The author claims that this book will enable the novice reader to 'quickly grasp a balanced overview [of parallel and distributed computing]' and I would agree. The content of the book is excellent and the structure is logical and comprehensive. The author covers the background of parallel and distributed computing, various architectures, commonly used models and finally considers future issues and research areas. The introductory section of the book is quite disjointed, however the remainder of the book reads well.
The author does not cover any concepts in great depth, however most of the common parallel and distributed principles are detailed. The book tends to focus more on the parallel than the distributed area of the field. For someone wishing to gain an insight into distributed computing alone, this book is not ideal.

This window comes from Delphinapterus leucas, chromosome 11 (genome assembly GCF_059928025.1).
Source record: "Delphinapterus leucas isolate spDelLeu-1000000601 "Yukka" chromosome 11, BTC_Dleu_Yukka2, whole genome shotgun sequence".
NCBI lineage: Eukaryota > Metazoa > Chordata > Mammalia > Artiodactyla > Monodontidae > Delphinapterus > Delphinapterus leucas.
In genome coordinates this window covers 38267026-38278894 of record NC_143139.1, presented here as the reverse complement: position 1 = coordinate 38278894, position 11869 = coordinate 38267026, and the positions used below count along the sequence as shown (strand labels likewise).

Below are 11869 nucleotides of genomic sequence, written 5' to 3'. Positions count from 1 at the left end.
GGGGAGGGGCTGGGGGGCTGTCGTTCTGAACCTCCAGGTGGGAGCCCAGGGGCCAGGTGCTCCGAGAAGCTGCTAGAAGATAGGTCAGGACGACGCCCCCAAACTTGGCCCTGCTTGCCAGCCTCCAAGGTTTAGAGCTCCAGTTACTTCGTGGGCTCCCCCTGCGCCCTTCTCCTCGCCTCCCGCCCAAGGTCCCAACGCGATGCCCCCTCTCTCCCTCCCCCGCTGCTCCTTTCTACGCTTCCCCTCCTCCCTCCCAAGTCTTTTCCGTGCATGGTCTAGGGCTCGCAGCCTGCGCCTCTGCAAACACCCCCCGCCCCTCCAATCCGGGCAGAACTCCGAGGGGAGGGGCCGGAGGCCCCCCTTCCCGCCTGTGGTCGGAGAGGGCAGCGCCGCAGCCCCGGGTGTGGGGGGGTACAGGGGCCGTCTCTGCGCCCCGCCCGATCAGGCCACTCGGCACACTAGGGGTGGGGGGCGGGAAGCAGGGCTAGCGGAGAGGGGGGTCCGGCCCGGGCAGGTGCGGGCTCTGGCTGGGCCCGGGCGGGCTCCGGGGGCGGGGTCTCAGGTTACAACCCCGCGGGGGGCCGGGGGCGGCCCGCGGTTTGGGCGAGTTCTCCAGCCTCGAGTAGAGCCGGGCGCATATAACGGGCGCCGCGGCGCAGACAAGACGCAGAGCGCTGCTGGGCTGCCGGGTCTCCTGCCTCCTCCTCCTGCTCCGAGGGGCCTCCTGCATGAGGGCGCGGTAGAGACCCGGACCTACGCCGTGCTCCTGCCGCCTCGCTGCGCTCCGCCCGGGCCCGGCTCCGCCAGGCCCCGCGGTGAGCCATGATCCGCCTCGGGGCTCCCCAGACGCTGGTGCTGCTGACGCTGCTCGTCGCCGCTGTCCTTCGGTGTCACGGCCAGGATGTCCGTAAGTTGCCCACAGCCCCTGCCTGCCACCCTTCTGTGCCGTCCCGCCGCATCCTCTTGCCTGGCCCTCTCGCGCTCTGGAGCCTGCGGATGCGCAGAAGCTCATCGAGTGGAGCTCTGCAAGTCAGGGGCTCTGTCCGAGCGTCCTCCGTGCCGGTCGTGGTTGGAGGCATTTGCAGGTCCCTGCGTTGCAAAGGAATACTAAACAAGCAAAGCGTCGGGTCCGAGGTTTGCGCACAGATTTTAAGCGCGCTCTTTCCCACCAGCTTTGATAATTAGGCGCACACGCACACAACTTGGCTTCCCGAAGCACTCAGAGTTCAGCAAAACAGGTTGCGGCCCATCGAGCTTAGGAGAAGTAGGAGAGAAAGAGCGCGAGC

Common principles and pitfalls are introduced at the outset and these points are re-iterated throughout the book, e.g. race conditions and deadlock. Each chapter has a further reading section which provides an excellent resource for expanding on the concepts introduced. My only gripe with this book is the absence of a glossary, which, with masses of acronyms being used, quickly becomes frustrating.
This title is more suited to the reader with knowledge of a specific area of parallel or distributed computing who wishes to gain a holistic view of the field; many areas assume knowledge above the 'elementary concepts of computer science' suggested, making it unsuitable for novices. Overall this bookgives an excellent introduction to the field of parallel computing but tends to neglect some areas of distributed computing.